Yesterday Law claimed he was misinterpreted. Asked to be more specific, he said, "You all know what was taken out of context. Like, for instance, the one you all got a big kick out of, `I gotta eat.' C'mon, man. I've been eating well for a long time. But people didn't understand the question that was asked, `Would I hold out of camp?' I was like, `Why would I hold out of camp?' First of all, I thought it was an ignorant question, because I never threatened to hold out or asked for more money in the first place. I made a comment that I have a family, I have children, and I said, `We gotta eat.' And that's the only thing everyone heard. But nobody ever heard the question that was asked. It's like, `Why would I hold out of training camp or minicamp? This is my job."

Law, whose offseason also included an April 17 arrest in Miami for allegedly running from police during a traffic stop, said in March that he wasn't "chasing money," but rather seeking security after seeing friend Lawyer Milloy get released for cap reasons last September. Yet Law, who was a unanimous All-Pro selection last season, also said in that interview he deserved to be the game's highest-paid cornerback, a distinction he no longer holds (Champ Bailey). Agent Carl Poston's proposal was similar to Bailey's deal with Denver in terms of length and total value, but with $2 million more in bonuses.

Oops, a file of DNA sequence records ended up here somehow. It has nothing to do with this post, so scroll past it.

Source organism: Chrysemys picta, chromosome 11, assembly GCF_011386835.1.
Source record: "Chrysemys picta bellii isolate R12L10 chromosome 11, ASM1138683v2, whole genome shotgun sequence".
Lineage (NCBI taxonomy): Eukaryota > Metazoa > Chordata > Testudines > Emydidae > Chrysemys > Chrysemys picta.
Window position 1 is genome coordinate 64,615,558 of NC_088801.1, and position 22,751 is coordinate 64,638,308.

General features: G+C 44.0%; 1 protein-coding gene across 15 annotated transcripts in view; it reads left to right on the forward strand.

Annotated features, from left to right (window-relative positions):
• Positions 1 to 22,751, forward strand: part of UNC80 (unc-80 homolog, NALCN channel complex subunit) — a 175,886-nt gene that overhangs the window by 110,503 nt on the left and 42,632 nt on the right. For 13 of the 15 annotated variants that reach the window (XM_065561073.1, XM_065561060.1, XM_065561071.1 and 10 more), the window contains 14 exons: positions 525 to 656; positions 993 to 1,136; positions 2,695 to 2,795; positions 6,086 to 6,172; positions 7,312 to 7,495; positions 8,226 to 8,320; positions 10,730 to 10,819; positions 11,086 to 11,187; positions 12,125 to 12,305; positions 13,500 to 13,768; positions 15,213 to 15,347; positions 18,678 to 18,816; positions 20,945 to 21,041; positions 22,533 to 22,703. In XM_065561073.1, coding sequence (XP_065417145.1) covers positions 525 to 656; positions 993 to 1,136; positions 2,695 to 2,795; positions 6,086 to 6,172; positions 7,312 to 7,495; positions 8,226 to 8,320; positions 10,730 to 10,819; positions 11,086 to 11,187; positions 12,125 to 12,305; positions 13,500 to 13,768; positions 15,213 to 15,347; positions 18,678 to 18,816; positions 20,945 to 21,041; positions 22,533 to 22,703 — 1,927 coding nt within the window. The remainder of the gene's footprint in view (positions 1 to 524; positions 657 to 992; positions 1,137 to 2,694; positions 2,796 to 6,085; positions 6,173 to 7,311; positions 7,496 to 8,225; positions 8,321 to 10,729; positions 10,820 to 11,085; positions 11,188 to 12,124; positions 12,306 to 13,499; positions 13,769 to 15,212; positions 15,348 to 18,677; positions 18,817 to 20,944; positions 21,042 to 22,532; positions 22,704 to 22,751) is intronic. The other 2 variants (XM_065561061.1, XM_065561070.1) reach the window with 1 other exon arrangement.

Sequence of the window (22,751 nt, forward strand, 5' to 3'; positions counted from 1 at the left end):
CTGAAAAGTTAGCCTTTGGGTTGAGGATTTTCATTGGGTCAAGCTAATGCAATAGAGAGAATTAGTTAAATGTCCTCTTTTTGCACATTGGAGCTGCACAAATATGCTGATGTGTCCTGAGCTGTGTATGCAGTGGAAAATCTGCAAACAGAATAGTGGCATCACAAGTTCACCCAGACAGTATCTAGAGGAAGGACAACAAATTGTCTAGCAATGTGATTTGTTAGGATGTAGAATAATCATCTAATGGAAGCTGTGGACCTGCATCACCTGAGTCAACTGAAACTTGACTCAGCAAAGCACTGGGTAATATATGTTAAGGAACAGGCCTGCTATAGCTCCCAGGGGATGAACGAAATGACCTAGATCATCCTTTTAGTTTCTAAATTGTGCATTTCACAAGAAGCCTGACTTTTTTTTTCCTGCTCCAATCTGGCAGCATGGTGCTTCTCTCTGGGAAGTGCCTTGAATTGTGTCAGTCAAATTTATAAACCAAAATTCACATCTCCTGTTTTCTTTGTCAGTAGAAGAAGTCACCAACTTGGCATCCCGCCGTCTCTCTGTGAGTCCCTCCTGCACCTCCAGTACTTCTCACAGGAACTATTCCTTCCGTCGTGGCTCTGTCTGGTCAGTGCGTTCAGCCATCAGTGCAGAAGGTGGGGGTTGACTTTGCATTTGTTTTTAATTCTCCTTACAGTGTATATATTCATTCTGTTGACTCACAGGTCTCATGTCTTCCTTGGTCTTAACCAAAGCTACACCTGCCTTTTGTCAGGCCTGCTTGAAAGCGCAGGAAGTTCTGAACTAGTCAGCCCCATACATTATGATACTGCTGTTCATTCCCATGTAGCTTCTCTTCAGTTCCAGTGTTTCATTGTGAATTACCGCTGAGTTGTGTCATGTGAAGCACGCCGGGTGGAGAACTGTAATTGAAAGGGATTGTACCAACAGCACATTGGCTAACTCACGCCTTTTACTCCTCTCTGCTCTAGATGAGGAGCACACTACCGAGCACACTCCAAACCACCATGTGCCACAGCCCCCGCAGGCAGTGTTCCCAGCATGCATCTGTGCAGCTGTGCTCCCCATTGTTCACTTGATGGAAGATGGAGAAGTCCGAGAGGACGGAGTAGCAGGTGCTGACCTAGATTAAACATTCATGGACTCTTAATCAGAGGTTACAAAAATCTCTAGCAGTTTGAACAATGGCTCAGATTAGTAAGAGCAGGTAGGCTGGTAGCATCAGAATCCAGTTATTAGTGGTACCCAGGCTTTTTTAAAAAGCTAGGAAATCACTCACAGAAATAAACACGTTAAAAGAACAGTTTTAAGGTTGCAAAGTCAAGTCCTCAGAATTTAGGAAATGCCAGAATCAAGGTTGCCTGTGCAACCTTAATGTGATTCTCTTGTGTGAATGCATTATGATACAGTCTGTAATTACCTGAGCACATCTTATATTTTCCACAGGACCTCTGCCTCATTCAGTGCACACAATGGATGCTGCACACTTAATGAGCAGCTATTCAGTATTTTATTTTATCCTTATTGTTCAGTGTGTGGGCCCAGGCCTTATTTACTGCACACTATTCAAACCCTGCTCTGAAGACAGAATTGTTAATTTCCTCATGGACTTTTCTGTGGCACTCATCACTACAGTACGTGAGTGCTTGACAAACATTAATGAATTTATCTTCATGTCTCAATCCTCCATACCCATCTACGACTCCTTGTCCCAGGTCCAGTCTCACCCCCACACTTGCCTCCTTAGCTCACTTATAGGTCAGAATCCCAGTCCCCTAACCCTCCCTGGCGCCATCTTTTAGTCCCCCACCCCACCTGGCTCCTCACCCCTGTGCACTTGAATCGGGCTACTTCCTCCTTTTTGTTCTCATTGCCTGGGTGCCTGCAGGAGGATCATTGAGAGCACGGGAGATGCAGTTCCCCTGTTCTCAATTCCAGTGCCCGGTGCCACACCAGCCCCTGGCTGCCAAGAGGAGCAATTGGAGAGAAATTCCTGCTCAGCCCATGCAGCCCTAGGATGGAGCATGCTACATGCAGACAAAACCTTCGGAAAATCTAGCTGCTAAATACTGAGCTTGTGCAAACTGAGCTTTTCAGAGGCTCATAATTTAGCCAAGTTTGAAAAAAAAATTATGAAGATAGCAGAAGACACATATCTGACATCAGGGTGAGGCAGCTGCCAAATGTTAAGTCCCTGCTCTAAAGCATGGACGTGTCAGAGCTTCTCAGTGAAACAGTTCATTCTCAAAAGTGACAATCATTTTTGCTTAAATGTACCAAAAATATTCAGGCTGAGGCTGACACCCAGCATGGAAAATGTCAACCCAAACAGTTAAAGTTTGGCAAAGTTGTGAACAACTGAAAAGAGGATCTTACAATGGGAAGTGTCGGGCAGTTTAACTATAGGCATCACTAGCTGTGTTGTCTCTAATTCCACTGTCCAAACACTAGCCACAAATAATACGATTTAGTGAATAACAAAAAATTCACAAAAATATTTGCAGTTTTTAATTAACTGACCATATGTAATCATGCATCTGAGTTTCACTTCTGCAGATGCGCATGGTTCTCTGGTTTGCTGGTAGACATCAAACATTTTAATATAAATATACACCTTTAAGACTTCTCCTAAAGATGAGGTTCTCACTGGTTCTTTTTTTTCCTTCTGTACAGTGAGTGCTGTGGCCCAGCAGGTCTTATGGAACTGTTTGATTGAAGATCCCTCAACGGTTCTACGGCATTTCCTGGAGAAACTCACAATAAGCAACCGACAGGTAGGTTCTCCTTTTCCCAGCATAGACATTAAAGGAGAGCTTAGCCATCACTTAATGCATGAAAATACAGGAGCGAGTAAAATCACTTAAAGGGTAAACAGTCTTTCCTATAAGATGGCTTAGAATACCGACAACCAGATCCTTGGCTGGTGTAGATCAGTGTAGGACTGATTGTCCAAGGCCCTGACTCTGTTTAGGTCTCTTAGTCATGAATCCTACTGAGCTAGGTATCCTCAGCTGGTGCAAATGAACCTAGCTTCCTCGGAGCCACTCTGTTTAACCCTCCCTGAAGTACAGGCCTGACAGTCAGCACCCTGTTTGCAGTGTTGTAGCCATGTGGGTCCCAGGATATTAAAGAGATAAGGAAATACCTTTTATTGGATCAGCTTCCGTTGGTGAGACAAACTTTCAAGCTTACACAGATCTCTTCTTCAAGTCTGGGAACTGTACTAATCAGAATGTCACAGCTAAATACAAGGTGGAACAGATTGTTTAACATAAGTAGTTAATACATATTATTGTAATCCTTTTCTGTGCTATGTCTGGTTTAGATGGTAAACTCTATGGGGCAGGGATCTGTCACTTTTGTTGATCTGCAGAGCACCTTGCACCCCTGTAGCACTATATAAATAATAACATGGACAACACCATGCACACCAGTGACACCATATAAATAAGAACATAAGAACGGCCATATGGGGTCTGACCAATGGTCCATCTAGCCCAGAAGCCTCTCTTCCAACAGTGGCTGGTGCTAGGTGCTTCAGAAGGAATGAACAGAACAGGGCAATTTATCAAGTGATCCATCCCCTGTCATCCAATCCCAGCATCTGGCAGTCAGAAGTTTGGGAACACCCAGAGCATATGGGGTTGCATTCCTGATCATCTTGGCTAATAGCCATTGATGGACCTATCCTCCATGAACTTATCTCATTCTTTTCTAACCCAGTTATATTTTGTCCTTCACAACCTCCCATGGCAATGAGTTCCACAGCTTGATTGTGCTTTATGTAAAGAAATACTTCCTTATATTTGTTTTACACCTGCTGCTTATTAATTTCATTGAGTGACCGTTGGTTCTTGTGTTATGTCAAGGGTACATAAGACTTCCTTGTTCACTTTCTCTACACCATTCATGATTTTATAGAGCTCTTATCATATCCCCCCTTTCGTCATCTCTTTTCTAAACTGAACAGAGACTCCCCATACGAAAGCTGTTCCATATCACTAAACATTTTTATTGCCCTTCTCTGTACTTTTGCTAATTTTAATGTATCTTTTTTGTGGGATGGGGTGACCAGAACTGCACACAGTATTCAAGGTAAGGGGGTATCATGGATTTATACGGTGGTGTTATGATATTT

"People took a story and ran with it, but that's what you guys do," Law said yesterday. "You guys do your job, and I guess I've gotta do mine. That's why I came out and said what I had to say [on Channel 4's `Sports Final' May 23] so more people could see me say it instead of just somebody writing it down with a pen and paper and dissecting it as they will."

Law, in the penultimate year of his seven-year, $51 million deal, was asked if he would like to reopen negotiations with the Patriots.

"It's not about contracts," he said. "That's what started everything in the first place. I'm under contract. Like I said from Day 1, I was always willing to stand up to the contract I currently have. I never had a problem with it. As long as I'm playing under that contract, I'm more than happy.

"[A new contract is] not even important right now. If that happens, it happens. The most important thing right now is to go out there, get myself back into shape, and help those guys defend this championship because we earned it, and I'm very glad that I'm a part of this team right now."

Law expects to be one of the most scrutinized members of the team.

"I know I'm going to feel the pressure, but ya'll know I love that. Criticize me, put the magnifying glass on me when I'm out there on the field, I live for stuff like that. I'm going to prove to Patriot Nation and prove to my teammates that Ty Law's still here and I'm going to play just as hard as I have. I'm out there, I'm for this team, I'm about winning."

As of yesterday morning, Law had one more important order of business.

"I haven't talked to Mr. [Robert] Kraft yet, and I'm looking forward to the day that I do talk to him," Law said. "I have a lot of respect for Mr. Kraft. He's treated me very good during my tenure here. Myself and Coach Belichick, we had our differences and we talked them out. It's time to move on."